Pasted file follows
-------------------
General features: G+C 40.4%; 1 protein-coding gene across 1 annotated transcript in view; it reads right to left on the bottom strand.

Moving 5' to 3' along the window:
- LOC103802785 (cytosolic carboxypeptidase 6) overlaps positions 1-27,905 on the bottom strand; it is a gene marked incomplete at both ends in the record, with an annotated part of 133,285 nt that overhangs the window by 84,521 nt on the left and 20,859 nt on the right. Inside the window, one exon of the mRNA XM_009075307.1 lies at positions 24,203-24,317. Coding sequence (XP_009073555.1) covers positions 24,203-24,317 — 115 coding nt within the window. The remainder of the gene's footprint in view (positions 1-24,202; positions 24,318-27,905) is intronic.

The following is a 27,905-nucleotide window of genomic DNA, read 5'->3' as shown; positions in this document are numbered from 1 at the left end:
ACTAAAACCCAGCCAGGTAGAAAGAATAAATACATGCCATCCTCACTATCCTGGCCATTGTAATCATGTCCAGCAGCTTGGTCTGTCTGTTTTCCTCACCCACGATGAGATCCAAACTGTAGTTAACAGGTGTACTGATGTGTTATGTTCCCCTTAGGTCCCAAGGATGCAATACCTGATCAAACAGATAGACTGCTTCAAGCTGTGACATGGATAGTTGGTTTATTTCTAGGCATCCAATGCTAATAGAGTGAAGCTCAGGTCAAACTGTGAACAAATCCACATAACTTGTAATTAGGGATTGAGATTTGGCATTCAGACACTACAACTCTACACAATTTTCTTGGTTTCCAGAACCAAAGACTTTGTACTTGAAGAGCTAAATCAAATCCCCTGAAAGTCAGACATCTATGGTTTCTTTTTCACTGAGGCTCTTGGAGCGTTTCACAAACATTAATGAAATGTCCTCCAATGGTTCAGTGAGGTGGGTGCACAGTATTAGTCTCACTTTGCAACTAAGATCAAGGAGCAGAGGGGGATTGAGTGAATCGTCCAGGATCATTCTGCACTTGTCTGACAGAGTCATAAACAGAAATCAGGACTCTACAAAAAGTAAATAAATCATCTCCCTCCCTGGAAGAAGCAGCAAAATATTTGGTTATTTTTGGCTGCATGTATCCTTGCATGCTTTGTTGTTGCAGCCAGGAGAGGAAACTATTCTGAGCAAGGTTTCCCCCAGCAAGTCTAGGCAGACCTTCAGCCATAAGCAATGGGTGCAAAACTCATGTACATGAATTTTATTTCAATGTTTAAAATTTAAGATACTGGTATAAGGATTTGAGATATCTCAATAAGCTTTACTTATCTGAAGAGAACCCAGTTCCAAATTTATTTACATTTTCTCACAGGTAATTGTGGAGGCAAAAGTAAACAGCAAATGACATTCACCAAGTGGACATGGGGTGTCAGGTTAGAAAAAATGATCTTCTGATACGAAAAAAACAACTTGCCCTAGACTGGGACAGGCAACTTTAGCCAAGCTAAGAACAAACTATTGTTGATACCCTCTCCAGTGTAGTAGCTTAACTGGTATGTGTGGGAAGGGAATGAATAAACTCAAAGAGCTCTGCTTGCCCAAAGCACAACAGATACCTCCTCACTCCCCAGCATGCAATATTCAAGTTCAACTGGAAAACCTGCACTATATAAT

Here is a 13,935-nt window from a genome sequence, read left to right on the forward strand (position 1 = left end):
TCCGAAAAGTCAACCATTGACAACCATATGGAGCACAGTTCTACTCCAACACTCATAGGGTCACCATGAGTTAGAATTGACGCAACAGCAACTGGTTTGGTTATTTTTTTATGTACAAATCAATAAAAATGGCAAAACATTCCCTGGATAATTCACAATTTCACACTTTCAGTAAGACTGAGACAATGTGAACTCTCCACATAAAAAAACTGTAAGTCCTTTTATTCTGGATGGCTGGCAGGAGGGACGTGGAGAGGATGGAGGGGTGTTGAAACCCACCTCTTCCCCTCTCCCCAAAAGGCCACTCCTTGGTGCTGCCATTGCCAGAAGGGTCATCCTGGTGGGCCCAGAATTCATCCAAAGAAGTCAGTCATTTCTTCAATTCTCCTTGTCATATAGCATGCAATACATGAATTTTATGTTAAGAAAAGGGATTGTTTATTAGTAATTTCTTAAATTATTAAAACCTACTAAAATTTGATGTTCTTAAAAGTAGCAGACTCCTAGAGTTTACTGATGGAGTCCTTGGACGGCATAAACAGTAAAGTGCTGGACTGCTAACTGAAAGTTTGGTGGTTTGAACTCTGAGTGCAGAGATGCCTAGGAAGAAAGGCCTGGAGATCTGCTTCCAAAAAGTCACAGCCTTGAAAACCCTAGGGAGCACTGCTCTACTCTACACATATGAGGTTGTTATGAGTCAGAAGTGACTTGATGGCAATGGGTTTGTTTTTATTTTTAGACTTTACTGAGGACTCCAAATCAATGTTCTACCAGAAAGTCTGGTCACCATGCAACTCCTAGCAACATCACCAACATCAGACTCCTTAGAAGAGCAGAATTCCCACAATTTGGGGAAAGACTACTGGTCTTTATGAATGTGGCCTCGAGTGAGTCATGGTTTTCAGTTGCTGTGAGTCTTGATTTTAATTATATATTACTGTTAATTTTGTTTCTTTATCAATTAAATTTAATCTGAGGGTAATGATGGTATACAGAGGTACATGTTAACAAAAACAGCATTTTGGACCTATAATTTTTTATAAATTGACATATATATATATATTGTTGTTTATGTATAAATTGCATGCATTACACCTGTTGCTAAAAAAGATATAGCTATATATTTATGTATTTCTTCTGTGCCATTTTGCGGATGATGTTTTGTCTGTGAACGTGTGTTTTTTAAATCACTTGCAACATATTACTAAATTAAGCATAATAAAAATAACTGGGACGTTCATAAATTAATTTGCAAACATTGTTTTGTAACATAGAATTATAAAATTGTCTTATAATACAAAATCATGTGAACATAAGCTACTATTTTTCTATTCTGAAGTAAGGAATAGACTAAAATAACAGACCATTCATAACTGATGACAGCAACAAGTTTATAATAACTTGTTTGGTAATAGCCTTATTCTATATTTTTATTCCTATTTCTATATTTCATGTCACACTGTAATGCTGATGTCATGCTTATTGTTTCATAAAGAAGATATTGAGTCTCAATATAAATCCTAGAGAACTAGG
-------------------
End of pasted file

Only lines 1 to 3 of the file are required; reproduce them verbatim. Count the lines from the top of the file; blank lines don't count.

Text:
General features: G+C 40.4%; 1 protein-coding gene across 1 annotated transcript in view; it reads right to left on the bottom strand.

Moving 5' to 3' along the window:
- LOC103802785 (cytosolic carboxypeptidase 6) overlaps positions 1-27,905 on the bottom strand; it is a gene marked incomplete at both ends in the record, with an annotated part of 133,285 nt that overhangs the window by 84,521 nt on the left and 20,859 nt on the right. Inside the window, one exon of the mRNA XM_009075307.1 lies at positions 24,203-24,317. Coding sequence (XP_009073555.1) covers positions 24,203-24,317 — 115 coding nt within the window. The remainder of the gene's footprint in view (positions 1-24,202; positions 24,318-27,905) is intronic.